Regarding to R and B, the horizontal pixel pitch (sampling pitch) after the addition will be 2p by adding adjacent two pixels because it is the same situation as reducing the number of the pixels in the horizontal direction a half. Therefore, the two-dimensional Nyquist's limits will be ¼p in both of the horizontal and the vertical directions as shown in FIG. 4C, and the horizontal resolution and the vertical resolution become similar to each other. These Nyquist's limits are similar to those obtained by so-called Bayer arrangement.

That is, by the first example of the horizontal addition according to the third embodiment, the similar resolutions as in the solid state imaging apparatus having the Bayer arranged half number of the pixels in the PIACCD solid state imaging apparatus.

FIG. 5A to FIG. 5C are diagrams for explaining a second example of horizontal pixel addition according to the third embodiment of the present invention. FIG. 5A is a schematic plan view of the light receiving region 2 showing combinations of the pixels in the second example of the horizontal addition according to the third embodiment of the present invention. FIG. 3B shows graphs for Nyquist's limits of colors without the horizontal addition, and FIG. 3C shows graphs for Nyquist's limits of colors with the horizontal addition according to the second example of the third embodiment.

In this second example, the color filters are arranged in the same arrangement as in the first example shown in FIG. 4A; therefore, the two-dimensional Nyquist's limits are similar to those in the first example shown in FIG. 4B.

In this second example of the third embodiment, it is different from the first example that the spatial phases of each of horizontal adding combinations of R and B is shifted by 180 degrees. That is, the spatial phases of the sampling centers of the first R line and the second R line are shifted by 180 degrees. Moreover, the spatial phases of the sampling centers of the first B line and the second B line are shifted by 180 degrees. By horizontally adding under the combinations, the horizontal pixel pitches (sampling pitches) of R and B after the addition will be p, and the two-dimensional Nyquist's limits in the horizontal direction will be ½p. Therefore, decrease in the resolution by the horizontal addition can be restrained comparing to the first example of the third embodiment.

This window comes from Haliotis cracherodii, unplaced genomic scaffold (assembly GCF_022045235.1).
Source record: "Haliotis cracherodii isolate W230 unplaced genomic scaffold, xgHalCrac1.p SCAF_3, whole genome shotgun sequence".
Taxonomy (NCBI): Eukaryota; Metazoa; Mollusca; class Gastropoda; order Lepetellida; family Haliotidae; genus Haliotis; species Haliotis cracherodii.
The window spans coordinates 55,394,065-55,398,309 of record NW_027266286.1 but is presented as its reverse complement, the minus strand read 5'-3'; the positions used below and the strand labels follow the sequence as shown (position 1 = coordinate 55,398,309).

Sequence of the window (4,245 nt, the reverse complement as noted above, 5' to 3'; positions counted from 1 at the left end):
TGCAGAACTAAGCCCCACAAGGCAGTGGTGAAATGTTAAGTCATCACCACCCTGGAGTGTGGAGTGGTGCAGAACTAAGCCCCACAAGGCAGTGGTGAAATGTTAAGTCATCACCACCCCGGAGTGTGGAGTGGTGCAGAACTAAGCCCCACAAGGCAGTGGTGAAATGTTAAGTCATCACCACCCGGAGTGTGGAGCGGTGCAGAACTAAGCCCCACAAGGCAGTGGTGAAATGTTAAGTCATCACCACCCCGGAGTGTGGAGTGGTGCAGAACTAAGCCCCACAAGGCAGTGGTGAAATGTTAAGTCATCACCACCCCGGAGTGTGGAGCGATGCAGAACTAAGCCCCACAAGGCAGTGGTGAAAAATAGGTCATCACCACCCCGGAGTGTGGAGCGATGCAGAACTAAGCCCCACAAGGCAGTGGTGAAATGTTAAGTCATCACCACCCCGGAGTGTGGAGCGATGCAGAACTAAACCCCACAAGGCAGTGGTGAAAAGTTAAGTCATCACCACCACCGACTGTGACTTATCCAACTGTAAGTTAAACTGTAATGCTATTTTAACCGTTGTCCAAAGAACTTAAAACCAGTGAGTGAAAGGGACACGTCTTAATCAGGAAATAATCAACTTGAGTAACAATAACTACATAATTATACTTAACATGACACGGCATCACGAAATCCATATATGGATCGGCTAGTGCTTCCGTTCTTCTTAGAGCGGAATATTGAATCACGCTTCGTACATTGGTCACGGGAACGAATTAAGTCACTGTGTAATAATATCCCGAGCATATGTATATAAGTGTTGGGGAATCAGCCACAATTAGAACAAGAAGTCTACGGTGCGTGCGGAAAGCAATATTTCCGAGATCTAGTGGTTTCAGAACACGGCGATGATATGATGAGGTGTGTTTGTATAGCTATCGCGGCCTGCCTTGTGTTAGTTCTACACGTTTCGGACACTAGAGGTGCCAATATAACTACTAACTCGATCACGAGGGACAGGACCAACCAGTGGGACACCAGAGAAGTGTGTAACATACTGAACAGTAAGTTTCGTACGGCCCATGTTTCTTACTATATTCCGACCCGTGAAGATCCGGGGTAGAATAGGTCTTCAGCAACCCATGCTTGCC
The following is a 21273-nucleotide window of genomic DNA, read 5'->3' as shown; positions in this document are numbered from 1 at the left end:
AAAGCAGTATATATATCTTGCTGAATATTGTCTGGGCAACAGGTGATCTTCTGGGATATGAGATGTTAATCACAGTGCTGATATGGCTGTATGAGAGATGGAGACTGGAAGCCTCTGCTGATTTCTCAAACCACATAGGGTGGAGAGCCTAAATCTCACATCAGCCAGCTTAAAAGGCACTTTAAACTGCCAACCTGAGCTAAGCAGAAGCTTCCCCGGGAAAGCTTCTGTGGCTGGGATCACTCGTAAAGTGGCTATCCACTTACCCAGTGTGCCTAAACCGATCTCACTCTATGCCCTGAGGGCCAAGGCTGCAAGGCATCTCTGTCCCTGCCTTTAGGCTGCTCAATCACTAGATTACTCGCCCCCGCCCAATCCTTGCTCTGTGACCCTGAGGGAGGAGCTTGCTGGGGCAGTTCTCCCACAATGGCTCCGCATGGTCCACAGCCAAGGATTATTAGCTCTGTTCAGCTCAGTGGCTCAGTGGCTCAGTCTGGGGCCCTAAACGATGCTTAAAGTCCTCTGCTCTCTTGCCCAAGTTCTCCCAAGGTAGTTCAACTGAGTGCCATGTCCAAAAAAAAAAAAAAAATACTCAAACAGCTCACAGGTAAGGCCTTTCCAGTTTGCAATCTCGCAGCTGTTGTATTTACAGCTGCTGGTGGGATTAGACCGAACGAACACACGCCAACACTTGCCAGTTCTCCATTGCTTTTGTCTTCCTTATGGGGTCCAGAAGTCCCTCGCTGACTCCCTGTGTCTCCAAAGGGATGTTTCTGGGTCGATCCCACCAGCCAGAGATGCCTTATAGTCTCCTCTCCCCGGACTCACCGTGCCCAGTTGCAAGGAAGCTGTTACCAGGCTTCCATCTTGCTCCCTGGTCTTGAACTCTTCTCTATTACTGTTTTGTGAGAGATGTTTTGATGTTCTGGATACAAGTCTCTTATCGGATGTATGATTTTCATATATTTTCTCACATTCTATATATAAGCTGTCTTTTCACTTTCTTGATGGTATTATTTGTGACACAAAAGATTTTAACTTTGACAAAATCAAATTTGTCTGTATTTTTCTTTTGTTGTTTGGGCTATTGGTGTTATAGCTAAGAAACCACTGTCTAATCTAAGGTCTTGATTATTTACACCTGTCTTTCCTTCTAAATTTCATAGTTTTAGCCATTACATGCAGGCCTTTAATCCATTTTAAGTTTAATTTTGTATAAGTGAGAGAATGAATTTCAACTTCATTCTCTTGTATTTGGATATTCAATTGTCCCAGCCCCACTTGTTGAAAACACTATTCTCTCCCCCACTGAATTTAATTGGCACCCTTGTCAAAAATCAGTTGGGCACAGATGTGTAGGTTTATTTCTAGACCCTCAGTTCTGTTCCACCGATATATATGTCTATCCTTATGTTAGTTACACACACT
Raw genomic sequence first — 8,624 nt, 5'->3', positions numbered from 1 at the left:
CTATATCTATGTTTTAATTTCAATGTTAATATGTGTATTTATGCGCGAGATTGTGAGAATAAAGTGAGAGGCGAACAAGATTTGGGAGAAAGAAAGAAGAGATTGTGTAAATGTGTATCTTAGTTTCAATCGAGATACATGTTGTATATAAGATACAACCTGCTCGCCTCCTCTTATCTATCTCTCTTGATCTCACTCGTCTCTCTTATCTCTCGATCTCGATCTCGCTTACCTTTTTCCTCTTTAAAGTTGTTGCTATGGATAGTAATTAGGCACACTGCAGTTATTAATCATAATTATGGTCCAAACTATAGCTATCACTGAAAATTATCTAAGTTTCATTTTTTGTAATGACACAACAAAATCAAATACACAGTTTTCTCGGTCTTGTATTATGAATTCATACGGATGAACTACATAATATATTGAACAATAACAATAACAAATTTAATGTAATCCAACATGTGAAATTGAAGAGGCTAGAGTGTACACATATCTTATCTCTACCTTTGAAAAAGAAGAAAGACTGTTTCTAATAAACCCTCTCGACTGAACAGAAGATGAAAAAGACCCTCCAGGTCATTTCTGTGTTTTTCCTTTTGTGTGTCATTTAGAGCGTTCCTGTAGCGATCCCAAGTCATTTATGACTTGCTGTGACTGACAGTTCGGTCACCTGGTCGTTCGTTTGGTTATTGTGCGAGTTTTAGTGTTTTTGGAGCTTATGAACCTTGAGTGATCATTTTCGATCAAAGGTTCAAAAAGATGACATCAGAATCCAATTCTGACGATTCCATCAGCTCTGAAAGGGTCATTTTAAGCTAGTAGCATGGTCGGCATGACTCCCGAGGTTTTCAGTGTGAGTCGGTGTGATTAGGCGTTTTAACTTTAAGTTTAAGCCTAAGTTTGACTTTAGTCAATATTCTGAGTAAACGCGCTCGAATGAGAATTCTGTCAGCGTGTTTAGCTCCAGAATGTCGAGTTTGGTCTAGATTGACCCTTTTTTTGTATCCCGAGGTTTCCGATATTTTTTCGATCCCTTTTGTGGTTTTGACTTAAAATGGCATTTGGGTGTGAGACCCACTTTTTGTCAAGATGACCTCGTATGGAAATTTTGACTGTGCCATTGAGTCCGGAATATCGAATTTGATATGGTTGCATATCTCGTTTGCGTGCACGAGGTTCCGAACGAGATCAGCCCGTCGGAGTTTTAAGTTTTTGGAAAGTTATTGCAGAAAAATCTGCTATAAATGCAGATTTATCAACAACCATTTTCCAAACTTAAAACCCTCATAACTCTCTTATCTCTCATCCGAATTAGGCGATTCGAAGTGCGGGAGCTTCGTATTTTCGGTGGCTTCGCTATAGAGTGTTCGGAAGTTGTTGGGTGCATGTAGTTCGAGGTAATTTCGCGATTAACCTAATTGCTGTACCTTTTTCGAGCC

Moreover, quantities of signals are doubled by the two-pixel addition; therefore, an effective sensitivity will be doubled according to both of the first and second example of the third embodiment of the present invention.

FIG. 6 is a plan view showing the light reviving region 2 for explaining horizontal pixel addition according to a fourth embodiment of the present invention.

In the fourth embodiment, the color filters are arranged similarly to the conventional solid state imaging apparatus shown in FIG. 11, the spatial phases of the added centers of gravity of the G pixels, which substantially defines resolution of an output image, in an odd-numbered line and an even-numbered line are shifted by 180 degree as shown in FIG. 6. By adopting this type of combination, decrease in the resolution after the horizontal addition can be restrained even if the color filter arrangement of the conventional technique is adopted.

FIG. 7A and FIG. 7B are diagrams for explaining 4-pixel addition according to a first modified example of the first embodiment of the present invention. FIG. 7A is a schematic plan view of the light receiving region 2 showing combinations of the pixels in the horizontal addition according to the first modified example of the first embodiment of the present invention. FIG. 7B shows graphs for Nyquist's limits of colors with the 4-pixel addition according to the first modified example of the first embodiment.

In this modified example, the spatial phases of the added centers of gravity of the G pixels are agreed with each other horizontal lines. Therefore, the horizontal pixel pitch (sampling pitch) of G after the horizontal addition will be 2p, and the Nyquist's limit in the horizontal direction will be ¼p. In addition to that, the vertical pixel pitch (sampling pitch) of G after the vertical addition will also be 2p, and the Nyquist's limit in the vertical direction will be ¼p. Therefore, the two-dimensional Nyquist's limits will be ¼p in both of the horizontal and the vertical directions as shown in FIG. 7B, and the horizontal resolution and the vertical resolution become similar to each other.